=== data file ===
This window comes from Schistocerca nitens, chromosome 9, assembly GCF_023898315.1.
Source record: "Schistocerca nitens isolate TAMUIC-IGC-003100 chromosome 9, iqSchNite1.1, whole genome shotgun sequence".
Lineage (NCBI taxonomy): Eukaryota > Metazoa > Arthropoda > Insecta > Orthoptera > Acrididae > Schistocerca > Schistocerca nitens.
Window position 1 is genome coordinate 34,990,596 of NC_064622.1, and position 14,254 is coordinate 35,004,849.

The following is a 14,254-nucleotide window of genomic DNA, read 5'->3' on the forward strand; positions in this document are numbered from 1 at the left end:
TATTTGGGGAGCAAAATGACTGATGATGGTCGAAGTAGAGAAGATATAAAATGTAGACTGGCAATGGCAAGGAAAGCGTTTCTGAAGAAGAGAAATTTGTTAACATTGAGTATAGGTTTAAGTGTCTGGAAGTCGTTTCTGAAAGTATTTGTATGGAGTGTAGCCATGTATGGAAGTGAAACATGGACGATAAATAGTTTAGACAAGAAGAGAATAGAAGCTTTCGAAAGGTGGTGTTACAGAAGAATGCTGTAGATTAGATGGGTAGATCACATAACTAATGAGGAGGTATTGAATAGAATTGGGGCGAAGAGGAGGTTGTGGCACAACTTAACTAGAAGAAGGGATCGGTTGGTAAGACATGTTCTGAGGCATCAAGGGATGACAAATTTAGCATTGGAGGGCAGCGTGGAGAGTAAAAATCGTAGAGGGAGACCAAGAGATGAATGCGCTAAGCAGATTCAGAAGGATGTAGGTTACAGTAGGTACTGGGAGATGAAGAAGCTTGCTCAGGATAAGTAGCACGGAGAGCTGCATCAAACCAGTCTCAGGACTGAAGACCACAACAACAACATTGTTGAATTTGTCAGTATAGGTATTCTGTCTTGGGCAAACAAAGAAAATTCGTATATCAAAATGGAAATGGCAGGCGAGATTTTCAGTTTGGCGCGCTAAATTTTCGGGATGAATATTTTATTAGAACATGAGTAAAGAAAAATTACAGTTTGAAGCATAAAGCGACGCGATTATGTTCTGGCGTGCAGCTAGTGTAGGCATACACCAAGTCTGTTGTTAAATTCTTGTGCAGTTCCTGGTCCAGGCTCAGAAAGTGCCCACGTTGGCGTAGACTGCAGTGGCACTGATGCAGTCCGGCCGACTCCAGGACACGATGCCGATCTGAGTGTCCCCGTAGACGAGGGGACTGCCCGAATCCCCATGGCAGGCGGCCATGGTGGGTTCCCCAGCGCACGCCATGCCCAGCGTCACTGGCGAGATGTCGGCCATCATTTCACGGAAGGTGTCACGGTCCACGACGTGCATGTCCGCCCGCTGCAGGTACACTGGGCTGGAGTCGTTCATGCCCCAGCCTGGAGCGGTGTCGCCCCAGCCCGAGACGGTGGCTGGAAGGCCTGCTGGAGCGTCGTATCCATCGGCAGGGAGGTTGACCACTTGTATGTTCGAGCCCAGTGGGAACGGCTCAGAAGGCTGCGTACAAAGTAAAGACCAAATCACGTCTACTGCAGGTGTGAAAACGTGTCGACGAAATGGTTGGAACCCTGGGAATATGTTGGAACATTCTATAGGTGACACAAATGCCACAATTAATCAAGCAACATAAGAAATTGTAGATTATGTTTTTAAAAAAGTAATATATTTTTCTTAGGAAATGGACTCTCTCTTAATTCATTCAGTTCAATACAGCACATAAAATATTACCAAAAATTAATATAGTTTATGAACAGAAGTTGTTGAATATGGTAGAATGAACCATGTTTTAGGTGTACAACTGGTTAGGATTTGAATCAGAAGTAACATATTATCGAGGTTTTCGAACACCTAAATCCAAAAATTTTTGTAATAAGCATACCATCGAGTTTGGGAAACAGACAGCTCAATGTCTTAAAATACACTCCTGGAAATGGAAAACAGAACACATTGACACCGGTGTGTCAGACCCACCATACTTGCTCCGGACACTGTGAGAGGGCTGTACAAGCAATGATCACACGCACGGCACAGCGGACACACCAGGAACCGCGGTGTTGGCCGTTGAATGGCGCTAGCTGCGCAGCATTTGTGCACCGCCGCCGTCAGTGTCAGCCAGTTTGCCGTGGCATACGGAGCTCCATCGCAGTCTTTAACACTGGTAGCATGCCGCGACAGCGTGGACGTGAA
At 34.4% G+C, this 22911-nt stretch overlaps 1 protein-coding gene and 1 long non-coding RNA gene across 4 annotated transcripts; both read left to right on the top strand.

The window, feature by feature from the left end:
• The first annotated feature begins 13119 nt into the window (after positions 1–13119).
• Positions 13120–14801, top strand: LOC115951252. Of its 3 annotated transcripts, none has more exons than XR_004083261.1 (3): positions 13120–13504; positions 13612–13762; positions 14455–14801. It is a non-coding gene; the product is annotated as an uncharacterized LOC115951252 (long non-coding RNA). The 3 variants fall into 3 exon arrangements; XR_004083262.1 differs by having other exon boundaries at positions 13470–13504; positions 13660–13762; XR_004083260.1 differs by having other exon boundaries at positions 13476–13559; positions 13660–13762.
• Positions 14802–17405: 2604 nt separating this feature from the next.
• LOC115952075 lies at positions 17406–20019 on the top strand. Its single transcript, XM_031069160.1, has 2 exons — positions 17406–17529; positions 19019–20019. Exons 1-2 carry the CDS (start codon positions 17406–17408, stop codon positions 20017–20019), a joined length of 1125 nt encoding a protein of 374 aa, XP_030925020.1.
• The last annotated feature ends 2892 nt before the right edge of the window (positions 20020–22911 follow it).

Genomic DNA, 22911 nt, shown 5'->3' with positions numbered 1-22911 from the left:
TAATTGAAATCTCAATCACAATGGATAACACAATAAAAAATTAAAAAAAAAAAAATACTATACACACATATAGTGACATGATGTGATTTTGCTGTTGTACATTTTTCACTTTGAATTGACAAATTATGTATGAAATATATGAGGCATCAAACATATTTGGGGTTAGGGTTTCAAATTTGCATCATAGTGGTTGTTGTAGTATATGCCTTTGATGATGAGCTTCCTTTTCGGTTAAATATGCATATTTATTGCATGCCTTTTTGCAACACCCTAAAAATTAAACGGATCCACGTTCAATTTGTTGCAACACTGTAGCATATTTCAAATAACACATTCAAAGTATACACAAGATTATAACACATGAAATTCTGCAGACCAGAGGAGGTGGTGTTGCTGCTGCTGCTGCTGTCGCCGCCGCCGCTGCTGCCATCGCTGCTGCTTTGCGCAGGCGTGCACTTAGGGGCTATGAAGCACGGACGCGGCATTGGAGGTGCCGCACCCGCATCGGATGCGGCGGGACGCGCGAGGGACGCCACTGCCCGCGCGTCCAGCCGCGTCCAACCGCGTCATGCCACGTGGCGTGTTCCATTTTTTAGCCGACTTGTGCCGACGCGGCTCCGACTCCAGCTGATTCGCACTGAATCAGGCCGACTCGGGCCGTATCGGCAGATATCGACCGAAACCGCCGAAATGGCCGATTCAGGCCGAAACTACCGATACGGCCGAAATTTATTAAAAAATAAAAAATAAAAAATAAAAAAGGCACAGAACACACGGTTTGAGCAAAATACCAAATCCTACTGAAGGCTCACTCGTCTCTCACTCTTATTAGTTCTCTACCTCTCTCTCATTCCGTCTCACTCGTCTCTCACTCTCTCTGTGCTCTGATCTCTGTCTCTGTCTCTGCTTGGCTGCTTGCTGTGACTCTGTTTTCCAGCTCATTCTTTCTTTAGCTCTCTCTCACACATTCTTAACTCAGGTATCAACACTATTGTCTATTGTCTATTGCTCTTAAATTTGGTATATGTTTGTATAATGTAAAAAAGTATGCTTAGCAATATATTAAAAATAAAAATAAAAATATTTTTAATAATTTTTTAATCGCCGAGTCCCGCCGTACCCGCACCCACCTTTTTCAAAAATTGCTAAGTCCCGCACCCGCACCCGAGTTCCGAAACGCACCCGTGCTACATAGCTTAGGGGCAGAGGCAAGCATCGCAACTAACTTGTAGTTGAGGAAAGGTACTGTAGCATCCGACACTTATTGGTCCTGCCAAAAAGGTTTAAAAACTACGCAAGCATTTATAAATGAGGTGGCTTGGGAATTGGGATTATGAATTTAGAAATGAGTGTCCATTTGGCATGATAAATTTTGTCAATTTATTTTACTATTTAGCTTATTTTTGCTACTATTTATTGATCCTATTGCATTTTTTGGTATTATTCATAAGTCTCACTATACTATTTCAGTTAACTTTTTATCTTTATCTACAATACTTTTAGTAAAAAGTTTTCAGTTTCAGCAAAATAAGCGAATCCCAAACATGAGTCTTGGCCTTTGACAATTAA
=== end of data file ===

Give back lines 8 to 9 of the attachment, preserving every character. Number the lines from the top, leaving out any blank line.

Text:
The window, feature by feature from the left end:
• The first annotated feature begins 13119 nt into the window (after positions 1–13119).